Graduate Assistantships & Scholarships

Villanova 19085, Pennsylvania

JoB Description

The VILLANOVA UNIVERSITY Theatre Department is now accepting applications for graduate assistantships and scholarships for the Fall 2020 Master's in Theatre program. Villanova's program is the only theatre MA in the United States that places equal emphasis on scholarly and creative work. Our multi-faceted degree program prepares students from a variety of disciplines to succeed on stage, behind-the-scenes and in the classroom. The two-year, comprehensive MA provides crucial tools for the developing theatre practitioner, educator, or scholar. The Theatre Department offers competitive graduate assistantships (full tuition remission and a stipend) in Set, Costume, and Properties Construction, and Marketing/PR. Merit-based Scholarships are available in Acting and Research.

Register for Villanova Theatre's Open House, Sunday, November 24th, 2019 from 11am - 2pm (followed by a free performance of A MIDSUMMER NIGHT’S DREAM directed by Edward Sobel).


To register for the Open House, click here or email Applicants who attend the Theatre Department Open House on November 24th will have their application fee waived. In order to be considered for a graduate assistantship or scholarship, applications must be submitted by Feb. 1, 2020.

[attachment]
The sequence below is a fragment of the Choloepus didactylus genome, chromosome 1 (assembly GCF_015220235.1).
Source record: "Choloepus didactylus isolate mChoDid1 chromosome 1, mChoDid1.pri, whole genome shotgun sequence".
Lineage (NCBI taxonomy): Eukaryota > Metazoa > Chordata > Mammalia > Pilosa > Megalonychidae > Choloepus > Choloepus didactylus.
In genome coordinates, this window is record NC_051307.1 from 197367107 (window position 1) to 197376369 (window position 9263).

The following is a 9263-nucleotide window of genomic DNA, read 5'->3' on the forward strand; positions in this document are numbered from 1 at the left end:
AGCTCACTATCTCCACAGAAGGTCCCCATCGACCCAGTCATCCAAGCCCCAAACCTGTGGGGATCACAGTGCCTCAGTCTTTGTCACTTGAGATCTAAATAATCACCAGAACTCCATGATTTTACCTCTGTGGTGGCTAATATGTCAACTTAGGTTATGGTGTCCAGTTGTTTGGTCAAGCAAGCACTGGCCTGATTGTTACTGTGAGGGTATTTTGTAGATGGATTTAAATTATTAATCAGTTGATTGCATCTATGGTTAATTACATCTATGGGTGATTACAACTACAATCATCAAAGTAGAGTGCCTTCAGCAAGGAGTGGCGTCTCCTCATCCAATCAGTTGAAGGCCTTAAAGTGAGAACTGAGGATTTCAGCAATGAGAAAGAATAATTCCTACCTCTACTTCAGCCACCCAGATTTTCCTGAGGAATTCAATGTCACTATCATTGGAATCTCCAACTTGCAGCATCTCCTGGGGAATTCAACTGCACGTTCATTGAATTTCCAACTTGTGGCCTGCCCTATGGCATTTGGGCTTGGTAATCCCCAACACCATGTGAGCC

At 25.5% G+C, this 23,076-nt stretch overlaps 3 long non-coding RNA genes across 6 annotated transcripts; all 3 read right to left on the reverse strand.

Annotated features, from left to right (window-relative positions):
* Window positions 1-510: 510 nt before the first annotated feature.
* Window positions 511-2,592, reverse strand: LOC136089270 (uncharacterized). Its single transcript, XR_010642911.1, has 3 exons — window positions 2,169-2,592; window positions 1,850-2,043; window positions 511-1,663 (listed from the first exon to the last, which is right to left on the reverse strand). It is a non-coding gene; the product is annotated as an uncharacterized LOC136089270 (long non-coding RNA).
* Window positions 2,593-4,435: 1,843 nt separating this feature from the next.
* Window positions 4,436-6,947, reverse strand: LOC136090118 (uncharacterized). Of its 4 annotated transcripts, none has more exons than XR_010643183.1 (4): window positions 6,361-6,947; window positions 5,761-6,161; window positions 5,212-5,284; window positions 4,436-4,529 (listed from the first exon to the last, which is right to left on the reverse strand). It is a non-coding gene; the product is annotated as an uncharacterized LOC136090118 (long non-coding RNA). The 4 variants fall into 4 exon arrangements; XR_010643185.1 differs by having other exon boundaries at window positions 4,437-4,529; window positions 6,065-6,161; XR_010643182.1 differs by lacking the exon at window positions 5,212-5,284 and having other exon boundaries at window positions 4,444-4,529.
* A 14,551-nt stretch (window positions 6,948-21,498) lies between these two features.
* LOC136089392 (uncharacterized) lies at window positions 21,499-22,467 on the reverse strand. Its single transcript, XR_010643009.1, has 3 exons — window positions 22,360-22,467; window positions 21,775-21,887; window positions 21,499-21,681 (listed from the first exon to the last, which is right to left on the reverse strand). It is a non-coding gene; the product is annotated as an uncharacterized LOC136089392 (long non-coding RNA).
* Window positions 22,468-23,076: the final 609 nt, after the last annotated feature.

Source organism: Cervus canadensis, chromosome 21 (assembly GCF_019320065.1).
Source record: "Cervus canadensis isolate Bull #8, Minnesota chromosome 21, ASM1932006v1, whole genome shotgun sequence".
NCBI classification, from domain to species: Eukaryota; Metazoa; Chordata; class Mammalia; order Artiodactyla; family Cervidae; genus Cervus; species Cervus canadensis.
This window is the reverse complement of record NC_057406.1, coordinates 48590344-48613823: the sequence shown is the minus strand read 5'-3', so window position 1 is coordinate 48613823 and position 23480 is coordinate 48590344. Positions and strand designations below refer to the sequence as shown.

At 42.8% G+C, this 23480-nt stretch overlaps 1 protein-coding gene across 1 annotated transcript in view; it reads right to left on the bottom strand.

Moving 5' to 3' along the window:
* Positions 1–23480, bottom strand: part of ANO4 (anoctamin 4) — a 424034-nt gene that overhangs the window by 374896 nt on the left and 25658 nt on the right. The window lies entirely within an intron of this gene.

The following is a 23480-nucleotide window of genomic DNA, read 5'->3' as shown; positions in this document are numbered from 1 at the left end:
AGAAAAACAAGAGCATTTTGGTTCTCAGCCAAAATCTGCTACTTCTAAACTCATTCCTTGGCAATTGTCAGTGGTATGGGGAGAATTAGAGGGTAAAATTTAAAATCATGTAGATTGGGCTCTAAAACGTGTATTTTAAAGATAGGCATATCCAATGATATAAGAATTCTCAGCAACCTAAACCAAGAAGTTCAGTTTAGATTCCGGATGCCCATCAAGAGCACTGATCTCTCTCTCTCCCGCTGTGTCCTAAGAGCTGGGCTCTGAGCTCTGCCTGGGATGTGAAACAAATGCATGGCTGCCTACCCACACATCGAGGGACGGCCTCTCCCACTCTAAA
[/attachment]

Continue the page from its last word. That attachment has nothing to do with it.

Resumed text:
Applications should include:

  • A completed application for admission to the Graduate School of Arts & Sciences (including three letters of recommendation, a resume of relevant experience & undergraduate transcripts. Acting scholar applicants should include a headshot.)
  • A Theatre Department Scholarship & Assistantship Application

Interviews/Auditions will be held on Friday, February 21, 2020. Please contact Graduate Program Coordinator, Kevin Esmond at or call 610-519-4760 with any questions.

To apply, please visit

Contact: Kevin Esmond

Phone: 610-519-4760


From the blog

Making the Band-Aid Stick

Posted by Laura Otten, Ph.D., Director on 11 October 2019, 11:18 am

One of the enjoyable debates I have with students, and those who are philanthropically minded, is about addressing root causes vs. applying band-aids.  It often flows from a mention of Andrew Carnegie and his philosophy on giving and the responsibilities of the wealthy, much of which is laid out in his “The Gospel of Wealth.”  His thinking makes it easy to jump to the question of whether to fund organizations that work at eradicating the root causes of society’s problems or those that provide band-aids to treat the consequences of those problems. I would argue that there is no right.

Read the full post.
Dinkum Kreischer Miller Laura Solomon Subaru